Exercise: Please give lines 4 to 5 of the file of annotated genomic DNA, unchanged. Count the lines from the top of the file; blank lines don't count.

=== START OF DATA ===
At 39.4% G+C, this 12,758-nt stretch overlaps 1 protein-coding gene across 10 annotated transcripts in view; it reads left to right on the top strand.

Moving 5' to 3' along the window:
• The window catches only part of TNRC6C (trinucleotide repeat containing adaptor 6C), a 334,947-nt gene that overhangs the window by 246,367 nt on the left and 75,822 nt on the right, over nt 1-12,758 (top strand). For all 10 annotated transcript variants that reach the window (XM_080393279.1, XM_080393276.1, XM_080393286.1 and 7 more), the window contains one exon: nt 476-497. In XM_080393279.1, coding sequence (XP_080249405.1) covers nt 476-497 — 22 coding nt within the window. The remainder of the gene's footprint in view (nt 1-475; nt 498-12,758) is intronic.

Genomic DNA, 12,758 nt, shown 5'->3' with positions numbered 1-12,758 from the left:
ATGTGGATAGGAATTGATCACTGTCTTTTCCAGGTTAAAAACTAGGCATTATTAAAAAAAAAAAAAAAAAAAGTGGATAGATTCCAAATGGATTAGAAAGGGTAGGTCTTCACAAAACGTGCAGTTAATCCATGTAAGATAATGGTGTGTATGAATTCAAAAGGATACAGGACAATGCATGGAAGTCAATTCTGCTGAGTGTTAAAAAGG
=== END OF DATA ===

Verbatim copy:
Genomic DNA, 12,758 nt, shown 5'->3' with positions numbered 1-12,758 from the left:
ATGTGGATAGGAATTGATCACTGTCTTTTCCAGGTTAAAAACTAGGCATTATTAAAAAAAAAAAAAAAAAAAGTGGATAGATTCCAAATGGATTAGAAAGGGTAGGTCTTCACAAAACGTGCAGTTAATCCATGTAAGATAATGGTGTGTATGAATTCAAAAGGATACAGGACAATGCATGGAAGTCAATTCTGCTGAGTGTTAAAAAGG